I was laughing and shuddering and shaking in my seat so hard that Tim alternated between shushing me / joining me in quiet laughter for a good while. We returned to our room for breakfast, and then made our way to Nara.
After lunch, we made our way to the other end of Koyasan, stopping first at the Danjo Garan. According to legend, Kobo Daishi threw his sankosho from his China toward Japan when he was studying, and found it stuck in a pine tree in Koyasan. They started construction on the Garan nearby and the pine tree still grows there today.
The entire complex is beautiful and awe inspiring. I am a big a fan of the huge, very orange Konpon Daito.
Tim was particularly taken with the Rokkaku Kyozo (hexagonal depository of the scriptures) which once held the complete Buddhist scriptures copied in gold ink on blue paper.
We visited later in the day so Tim could spend some time drawing and I could take photos.
We walked further up towards the Daimon gate and spotted our home away from home – Family Mart. In Sydney, Tim and Jarrod like to go to a Korean style coffee shop called Tom N Toms to eat piles of honey butter bread, so Tim was thrilled to find packaged HBB that we stopped to enjoy with some hot BOSS coffee.
As we approached Daimon gate, Tim let out an audible “Whoa!”. I think I had forgotten how imposing it was.
In the afternoon it started to get cold – really, really cold. When we arrived back at our lodging (Jimyo-in) a monk showed us to our room. We shuffled in, shivering and clutching our arms while he served tea, explained dinner and the onsen.
The room was beautiful. I was unable to fully appreciate the beauty at the time because I had just met the new love of my life, Kotatsu-san.
I was familiar with the concept of kotatsu (My cats in neko atsume have one). I just hadn’t realised the significant impact kotatsu could have on your life if you’re as fond of blanket weather as I am. Probably even if you aren’t. It was like the most amazing warm embrace from a welcoming and comfortable best friend. Like Kif, but furniture. Furniture that I am in love with. An immobile furniture version of my fattest cat that I am in love with.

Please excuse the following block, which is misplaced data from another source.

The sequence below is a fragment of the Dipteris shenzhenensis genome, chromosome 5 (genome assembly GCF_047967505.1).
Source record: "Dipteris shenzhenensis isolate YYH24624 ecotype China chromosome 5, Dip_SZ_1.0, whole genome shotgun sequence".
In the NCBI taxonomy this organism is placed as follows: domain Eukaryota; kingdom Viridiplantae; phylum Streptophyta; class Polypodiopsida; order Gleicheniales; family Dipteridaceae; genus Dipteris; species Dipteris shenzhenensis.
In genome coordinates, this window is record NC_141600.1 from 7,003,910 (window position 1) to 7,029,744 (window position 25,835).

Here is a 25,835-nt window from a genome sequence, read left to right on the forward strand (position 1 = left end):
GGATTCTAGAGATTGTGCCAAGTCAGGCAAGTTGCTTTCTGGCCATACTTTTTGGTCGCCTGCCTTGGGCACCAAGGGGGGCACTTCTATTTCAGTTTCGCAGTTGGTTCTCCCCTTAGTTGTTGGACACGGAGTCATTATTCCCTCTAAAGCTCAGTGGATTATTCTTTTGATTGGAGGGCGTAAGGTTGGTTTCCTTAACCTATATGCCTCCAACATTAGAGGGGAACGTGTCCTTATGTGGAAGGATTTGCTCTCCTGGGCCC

I was briefly separated from my beloved when the monk returned to our room at 6pm to serve dinner.
We started our day as per our tradition – breakfast onigiri from Family Mart. I am still battling this cold/flu/thing so I opted for a hot can of coffee and several bottles of C1000 to tide me over until lunch.
We travelled from Osaka up to Koyasan, via subway, train, cable car and bus. I know that changing modes of transportation this much seems a bit daunting, but public transport is so easy to use here. There is very clear information at train stations, supplemented by HyperDia and helpful attendants at almost every location. We opted for the limited express service (a beautifully furnished train with reserved seats, toilets and vending machines) from Tengachaya to Gokurakubashi, where we switched to the cable car to get to Koyasan. At Koyasan, we were greeted by a friendly man who helped us find the right bus, advised us of the fare and highlighted our stop on a map.
We were welcomed at our temple lodging by a monk who took our suitcases to our room and instructed us to be back before 6PM for dinner.
Our first area of interest was Okunoin. I visited Koyasan in 2014 and didn’t cover much ground during that trip – while I was on the bus I dropped my camera and damaged my 16-50 lens beyond repair and spent a lot of time trying to fix it instead of sightseeing.
The walk to Okunoin from our lodging was brief, cold and beautiful.
We walked across Ichinohashi bridge, found ourselves in the cemetery (Japan’s largest) and slowly made our way towards Torodo hall.
Koyasan was settled in ~819 by a monk named Kukai and is now known as the world headquarters of the Koyasan Shingon sect of Japanese buddhism. Our visit to Koyasan happened to be the day after Kōbō-Daishi (Kukai) entered into an eternal samadhi (meditation) in 835 – legend says that he will continue to meditate until the arrival of Maitreya.
The cemetery is breathtaking.
It feels very pleasantly and peacefully isolated. The tall cedar trees cast heavy shadows and allow dappled light to fall on the path, highlighting the graveyard around you. As you approach the Torodo Hall (hall of lamps) photography is forbidden. The hall itself was immense, dark and decorated with gold. A priest was chanting sutras.
We made our way back through the cemetery toward the town for lunch a bit more hastily than we’d walked in – almost a light jog – stopping only to take photos of flowers.
When we arrived at the restaurant, Tim opted for Kitsune Udon (udon noodles in a dashi broth with a piece of aburaage), I went for Katsudon (fried pork cutlet on rice with a yummo egg topping), and they were both crazy delicious.
We got to the airport early.
I’d had a lot of trouble sleeping (I remember waking up to check the clock four times) and was eager to make sure we got to the airport without me falling asleep. After a makeshift hotel-room breakfast, we set off. We were early. Really early. First people in the airport except for staff early.
Tim was as patient as ever, and we passed the time by levelling our pokemon.
I had come down with something on Saturday afternoon, the day before we were to depart on our exciting holiday and it really caught up with me on Sunday morning, so I took the opportunity to sleep as much as possible on the flight.
Upon arrival, we enjoyed a heated train, topped up our ICOCA cards, bought our first BOSS coffee, dumped our bags at the hotel and went for the first of many walks around Osaka. To try and cure my sickness, we stopped at a store to buy some c1000 and the gentleman behind the counter gave us warm change – amazing service, if intentional! We played some taiko, saw a cat, stopped by UNIQLO and enjoyed night ramen back at our hotel before turning in.